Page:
The expressive countenance was answer enough to the suggestion that his team-mate was threatening to leave him behind on the champion-ship trail.
Submission does not figure in Juan Pablo Montoya's range of strategic options, as the other Formula One drivers will testify, and he is especially disinclined to make way for the Schumachers.
Michael Schumacher has encountered the Colombian's defiance on the circuit to his cost - most recently at the Nürburgring. The younger of the German brothers, Ralf, must be made aware of it at every turn of his working day.
Montoya and Ralf Schumacher are partners at Williams-BMW, the team now seemingly best equipped to challenge Ferrari and Schumacher Snr for the constructors' and drivers' championship. Ralf leads their personal dispute courtesy of his victories at the grands prix of Europe and France.
But Montoya, second in those races, prepares for tomorrow's British Grand Prix here only six points behind Ralf in the standings and is evidently convinced that he has the pace and competitive instincts to cut his way through.
"I'm not anxious about the situation with Ralf,'' he says, the indignation blazing in those dark eyes. "It can all change so quickly in a couple of races, even in one race.
"Sure, he could be eight points ahead of me if it's the same result here. But it could also be four points. It's very close and it could have gone either way in France. This time it could go my way.
"In practice, I've usually been quicker than Ralf, so I know I don't have a problem with the pace. It's going to be an interesting challenge.''
Montoya was the faster of the Williams' drivers in yesterday's first qualifying session but, critically, Schumacher has had the edge in second qualifying, and has carried that advantage through the course of the racing since Montoya's win in Monaco last month.
Schumacher, informed of Montoya's comment, replied dryly: "I have beaten him in the last two races so I must be doing something right.'' The team principal, Frank Williams, and his technical director, Patrick Head, contend that Schumacher has capitalised on his greater experience of Formula One.
That assertion, too, is rejected by Montoya. Scarcely renowned for his prudence, he maintains that Schumacher has been riding his luck in the rarefied atmosphere of the one-lap qualifying format.
"It's nothing to do with experience in setting up the car or anything like that,'' Montoya said. "I have a more consistent approach in qualifying. He's taking more risks than I am. It's been coming off for him.''
Technical niceties, have, however, presented an area of potential improvement for Montoya and, perhaps significantly, he has now been assigned Frank Dernie, a vastly experienced engineer who once worked with Nelson Piquet and recently returned to the team.
Montoya said: "I knew Frank when I raced in America and he worked with Lola. He knows his stuff and it's good to have him working on my car.'' Dernie, as well as Williams and Head, will be conscious that if they allow their two drivers to slug out the championship without restraint both may fall and leave an unobstructed path for Michael Schumacher or, indeed, McLaren-Mercedes' Kimi Raikkonen.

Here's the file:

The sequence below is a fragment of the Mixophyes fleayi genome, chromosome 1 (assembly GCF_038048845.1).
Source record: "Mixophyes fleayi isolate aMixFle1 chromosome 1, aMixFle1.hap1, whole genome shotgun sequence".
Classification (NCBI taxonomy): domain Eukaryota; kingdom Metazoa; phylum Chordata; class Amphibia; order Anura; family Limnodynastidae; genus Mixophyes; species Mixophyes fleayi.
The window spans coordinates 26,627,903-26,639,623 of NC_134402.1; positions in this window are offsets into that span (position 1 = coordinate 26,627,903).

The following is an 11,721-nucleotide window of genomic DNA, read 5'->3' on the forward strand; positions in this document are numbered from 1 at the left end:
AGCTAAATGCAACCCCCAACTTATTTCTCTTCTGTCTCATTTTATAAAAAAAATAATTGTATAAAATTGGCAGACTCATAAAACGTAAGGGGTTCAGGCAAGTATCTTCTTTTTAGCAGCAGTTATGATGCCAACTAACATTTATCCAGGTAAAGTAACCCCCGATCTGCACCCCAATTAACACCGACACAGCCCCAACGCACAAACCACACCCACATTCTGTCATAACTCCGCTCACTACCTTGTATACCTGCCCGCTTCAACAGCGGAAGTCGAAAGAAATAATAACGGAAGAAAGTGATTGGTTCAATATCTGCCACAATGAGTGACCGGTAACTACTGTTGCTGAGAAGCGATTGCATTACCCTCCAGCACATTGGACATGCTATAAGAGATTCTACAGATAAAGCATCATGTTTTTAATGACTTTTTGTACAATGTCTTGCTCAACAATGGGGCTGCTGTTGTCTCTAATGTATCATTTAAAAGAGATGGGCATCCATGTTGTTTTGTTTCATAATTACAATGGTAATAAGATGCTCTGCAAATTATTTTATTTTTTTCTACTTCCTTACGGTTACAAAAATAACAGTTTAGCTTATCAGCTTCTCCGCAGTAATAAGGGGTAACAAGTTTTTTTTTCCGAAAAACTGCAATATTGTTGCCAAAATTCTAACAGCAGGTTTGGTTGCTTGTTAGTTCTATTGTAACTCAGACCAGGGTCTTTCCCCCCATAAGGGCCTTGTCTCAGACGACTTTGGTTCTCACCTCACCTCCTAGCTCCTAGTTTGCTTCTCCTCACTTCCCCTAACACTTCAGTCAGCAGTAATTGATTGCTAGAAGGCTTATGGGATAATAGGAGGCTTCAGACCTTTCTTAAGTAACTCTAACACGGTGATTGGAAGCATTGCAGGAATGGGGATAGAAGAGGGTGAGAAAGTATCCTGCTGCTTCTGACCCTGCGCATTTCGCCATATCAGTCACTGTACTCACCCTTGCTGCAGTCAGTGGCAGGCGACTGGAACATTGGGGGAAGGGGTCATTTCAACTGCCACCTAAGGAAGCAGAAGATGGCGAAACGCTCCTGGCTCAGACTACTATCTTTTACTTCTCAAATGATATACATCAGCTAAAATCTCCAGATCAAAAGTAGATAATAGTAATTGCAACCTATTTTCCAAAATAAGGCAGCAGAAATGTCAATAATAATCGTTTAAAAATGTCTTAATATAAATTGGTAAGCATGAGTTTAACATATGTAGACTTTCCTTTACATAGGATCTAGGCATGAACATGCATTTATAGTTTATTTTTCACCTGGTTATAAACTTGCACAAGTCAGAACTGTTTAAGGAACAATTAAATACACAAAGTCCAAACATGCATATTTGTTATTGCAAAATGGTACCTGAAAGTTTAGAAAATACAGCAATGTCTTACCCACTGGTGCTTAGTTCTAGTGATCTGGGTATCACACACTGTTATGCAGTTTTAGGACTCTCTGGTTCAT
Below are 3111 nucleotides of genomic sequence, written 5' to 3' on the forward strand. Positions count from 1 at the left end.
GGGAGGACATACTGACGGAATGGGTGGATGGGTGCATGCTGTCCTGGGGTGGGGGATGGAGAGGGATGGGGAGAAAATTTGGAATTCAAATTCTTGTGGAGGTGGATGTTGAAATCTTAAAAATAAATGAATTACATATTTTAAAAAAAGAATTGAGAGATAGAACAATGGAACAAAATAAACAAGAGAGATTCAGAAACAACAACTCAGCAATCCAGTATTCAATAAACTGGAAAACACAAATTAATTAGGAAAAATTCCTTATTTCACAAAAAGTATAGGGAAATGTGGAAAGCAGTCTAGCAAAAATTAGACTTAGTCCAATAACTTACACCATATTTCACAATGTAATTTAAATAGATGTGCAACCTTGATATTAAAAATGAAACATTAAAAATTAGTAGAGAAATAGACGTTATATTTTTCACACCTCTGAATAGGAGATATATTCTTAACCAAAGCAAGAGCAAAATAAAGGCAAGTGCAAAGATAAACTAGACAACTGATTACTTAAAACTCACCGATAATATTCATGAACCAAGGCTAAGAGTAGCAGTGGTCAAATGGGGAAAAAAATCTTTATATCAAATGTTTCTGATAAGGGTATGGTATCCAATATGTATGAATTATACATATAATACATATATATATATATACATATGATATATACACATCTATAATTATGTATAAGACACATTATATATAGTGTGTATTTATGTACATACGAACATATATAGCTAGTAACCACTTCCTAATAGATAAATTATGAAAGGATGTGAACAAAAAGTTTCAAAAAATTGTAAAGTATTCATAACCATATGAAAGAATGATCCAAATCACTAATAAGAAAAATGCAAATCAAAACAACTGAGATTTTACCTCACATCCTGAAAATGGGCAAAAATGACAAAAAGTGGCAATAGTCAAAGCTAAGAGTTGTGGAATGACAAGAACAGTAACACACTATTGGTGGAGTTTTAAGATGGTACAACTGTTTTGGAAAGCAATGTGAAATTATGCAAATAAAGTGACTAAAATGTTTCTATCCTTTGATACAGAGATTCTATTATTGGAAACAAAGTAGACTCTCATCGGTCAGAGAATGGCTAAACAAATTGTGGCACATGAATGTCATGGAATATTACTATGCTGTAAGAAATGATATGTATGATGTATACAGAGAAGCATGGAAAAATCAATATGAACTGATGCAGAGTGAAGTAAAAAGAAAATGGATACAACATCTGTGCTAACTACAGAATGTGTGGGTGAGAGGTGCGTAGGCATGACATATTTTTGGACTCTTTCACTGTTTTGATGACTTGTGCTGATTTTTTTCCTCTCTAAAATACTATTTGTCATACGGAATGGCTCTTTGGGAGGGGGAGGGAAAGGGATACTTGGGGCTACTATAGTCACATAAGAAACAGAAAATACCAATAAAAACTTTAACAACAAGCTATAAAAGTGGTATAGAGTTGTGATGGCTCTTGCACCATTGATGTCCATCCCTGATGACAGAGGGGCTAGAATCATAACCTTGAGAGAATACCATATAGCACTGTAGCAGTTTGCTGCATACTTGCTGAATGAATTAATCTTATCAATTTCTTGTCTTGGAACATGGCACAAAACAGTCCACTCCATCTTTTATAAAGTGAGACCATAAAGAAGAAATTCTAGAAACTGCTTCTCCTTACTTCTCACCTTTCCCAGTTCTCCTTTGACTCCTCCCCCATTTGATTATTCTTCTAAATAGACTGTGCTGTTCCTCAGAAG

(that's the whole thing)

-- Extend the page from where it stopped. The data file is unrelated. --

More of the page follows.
In 1986 Williams had the best car and their drivers, Piquet and Nigel Mansell, were free to race for the title. Fate conspired against both in the final grand prix at Adelaide, and McLaren's Alain Prost surprised himself by retaining the championship.
Michael Schumacher's Ferrari was outpaced by the Williams in France and Raikkonen ought to have won at the Nürburgring. But the older Schumacher continues to accumulate points in circumstances of apparent adversity and now stands eight clear of Raikkonen. Ralf is a further three points back.
Montoya said: "What I have to do is make sure I keep scoring points. The only one who can afford to not finish here is Michael. The other three know they have to finish and not drop any more points to him.''
Only five races are left after Silverstone and Williams are adamant that they will continue to give their drivers free rein, providing both are in contention for the championship. The other stipulation is that they do not take each other off.
Montoya maintains he is content with those arrangements and his prospects. "It's still a three-way battle of the teams and it changes every race,'' he said. "We were strong at Magny-Cours but at Barcelona we were hopeless and it could be different again here.''
The Williams package, including the Michelin tyres, affected a distinct shift of power in France and the team acknowledges that this race is likely to provide a more representative test of their ascendancy. Ferrari relished the cooler conditions as much as the fast sweeping sections of this circuit yesterday. Schumacher Snr was fastest and if it rains tomorrow he might be still more encouraged.
Montoya said: "You just have to get on with it whatever the conditions are. If it's wet you try to get as many points as you can.
"We know we have improved the car a lot since the start of the season. We've been pretty good for the last few races and now we've got a chance of the championship.''
Schumacher Snr recog-nises the competition yet said yesterday: "I expected us to be quickest and now to finish the job properly I have to win the race.'' However, temperatures are due to rise and the pressure from both Williams' drivers could intensify accordingly.